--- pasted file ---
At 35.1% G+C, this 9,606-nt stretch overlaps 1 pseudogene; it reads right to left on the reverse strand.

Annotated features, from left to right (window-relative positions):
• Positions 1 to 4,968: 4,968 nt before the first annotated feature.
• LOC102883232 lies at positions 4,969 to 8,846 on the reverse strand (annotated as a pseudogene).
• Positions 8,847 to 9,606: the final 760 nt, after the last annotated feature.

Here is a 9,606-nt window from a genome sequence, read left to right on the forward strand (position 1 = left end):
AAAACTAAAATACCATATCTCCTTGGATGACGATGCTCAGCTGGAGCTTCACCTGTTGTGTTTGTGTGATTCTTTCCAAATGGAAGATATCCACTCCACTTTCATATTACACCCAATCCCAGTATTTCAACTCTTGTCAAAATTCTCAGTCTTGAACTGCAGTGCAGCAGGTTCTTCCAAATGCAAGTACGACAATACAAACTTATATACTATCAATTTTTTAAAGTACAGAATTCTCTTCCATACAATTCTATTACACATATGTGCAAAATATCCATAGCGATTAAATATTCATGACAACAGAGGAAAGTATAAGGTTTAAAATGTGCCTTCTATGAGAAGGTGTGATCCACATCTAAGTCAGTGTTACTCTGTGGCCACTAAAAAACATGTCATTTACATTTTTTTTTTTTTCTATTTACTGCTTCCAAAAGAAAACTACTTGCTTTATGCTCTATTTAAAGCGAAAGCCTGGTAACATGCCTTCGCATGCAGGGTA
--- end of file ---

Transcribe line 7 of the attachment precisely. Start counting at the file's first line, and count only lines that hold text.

AAAACTAAAATACCATATCTCCTTGGATGACGATGCTCAGCTGGAGCTTCACCTGTTGTGTTTGTGTGATTCTTTCCAAATGGAAGATATCCACTCCACTTTCATATTACACCCAATCCCAGTATTTCAACTCTTGTCAAAATTCTCAGTCTTGAACTGCAGTGCAGCAGGTTCTTCCAAATGCAAGTACGACAATACAAACTTATATACTATCAATTTTTTAAAGTACAGAATTCTCTTCCATACAATTCTATTACACATATGTGCAAAATATCCATAGCGATTAAATATTCATGACAACAGAGGAAAGTATAAGGTTTAAAATGTGCCTTCTATGAGAAGGTGTGATCCACATCTAAGTCAGTGTTACTCTGTGGCCACTAAAAAACATGTCATTTACATTTTTTTTTTTTTCTATTTACTGCTTCCAAAAGAAAACTACTTGCTTTATGCTCTATTTAAAGCGAAAGCCTGGTAACATGCCTTCGCATGCAGGGTA